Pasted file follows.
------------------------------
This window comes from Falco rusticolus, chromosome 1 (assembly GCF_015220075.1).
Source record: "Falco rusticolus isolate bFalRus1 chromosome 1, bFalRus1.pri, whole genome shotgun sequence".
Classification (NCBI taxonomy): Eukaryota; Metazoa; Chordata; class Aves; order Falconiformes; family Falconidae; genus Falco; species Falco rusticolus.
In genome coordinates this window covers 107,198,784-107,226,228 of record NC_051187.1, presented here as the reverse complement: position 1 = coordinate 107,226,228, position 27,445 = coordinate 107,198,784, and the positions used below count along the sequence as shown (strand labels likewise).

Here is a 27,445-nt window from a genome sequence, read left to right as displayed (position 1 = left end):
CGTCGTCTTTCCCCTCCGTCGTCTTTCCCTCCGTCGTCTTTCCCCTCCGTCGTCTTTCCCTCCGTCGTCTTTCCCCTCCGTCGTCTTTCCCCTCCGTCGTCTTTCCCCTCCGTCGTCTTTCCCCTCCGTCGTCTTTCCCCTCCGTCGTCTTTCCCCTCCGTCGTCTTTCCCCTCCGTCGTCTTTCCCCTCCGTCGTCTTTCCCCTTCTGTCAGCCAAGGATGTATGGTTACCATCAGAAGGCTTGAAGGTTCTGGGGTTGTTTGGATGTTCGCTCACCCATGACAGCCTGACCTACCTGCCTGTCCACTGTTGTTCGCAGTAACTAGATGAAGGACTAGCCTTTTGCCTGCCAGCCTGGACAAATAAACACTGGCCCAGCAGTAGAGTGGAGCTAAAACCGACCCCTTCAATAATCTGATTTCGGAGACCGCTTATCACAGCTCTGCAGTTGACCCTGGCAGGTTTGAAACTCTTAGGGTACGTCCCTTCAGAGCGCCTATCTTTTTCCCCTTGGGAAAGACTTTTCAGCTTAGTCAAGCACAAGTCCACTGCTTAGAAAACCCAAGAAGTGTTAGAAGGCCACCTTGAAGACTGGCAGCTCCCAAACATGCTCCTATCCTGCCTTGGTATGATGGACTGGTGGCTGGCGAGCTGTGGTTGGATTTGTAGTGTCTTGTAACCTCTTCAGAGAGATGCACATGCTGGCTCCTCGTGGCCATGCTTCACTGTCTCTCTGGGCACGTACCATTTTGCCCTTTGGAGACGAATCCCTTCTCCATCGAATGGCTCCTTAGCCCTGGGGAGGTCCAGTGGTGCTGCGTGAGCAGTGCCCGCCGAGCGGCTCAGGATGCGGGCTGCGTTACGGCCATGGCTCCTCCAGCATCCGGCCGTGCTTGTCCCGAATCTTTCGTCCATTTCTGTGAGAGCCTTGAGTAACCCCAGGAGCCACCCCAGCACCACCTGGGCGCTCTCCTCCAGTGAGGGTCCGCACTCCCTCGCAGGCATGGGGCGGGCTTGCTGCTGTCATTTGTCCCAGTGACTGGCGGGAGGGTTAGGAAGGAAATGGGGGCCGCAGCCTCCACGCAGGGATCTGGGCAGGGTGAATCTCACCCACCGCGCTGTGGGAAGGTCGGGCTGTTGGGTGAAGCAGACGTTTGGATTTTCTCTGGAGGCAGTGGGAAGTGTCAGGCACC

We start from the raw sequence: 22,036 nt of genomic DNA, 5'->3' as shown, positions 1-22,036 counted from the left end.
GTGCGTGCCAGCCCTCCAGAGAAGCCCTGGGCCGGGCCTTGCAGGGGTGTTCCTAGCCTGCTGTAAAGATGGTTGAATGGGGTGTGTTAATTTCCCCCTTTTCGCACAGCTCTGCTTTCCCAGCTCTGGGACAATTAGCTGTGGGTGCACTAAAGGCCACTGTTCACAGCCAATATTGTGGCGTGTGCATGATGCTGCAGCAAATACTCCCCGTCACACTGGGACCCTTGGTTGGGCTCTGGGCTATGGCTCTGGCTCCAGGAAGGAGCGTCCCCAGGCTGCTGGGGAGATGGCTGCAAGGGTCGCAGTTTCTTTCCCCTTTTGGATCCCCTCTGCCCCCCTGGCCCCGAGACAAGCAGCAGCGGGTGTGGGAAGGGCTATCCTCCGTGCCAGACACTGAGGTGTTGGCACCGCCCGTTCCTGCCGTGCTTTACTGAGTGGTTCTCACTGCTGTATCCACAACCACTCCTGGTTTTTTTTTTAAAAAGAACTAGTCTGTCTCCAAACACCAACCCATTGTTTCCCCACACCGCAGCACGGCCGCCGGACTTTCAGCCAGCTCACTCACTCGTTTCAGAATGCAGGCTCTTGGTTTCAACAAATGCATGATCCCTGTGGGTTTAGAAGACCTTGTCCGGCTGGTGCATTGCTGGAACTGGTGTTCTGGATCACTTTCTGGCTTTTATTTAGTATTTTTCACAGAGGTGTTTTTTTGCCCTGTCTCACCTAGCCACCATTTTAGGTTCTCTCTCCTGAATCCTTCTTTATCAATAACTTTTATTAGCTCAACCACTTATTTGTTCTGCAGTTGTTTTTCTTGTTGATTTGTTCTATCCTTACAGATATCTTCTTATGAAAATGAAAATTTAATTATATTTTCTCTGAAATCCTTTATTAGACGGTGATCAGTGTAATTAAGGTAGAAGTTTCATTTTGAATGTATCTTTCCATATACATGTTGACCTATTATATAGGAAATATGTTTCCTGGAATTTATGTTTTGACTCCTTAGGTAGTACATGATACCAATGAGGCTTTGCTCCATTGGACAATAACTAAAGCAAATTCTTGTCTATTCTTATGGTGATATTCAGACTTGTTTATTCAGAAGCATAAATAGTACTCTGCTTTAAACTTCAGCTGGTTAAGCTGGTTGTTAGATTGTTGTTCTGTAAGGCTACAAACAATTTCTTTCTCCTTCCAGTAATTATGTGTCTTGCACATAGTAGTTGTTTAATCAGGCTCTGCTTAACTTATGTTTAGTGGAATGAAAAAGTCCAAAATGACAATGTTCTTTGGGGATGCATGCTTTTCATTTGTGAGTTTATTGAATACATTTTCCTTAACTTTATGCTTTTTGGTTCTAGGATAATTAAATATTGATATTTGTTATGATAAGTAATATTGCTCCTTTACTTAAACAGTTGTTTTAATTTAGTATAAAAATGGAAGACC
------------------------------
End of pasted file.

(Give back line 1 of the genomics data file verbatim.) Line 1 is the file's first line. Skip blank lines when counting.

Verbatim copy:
This window comes from Falco rusticolus, chromosome 1 (assembly GCF_015220075.1).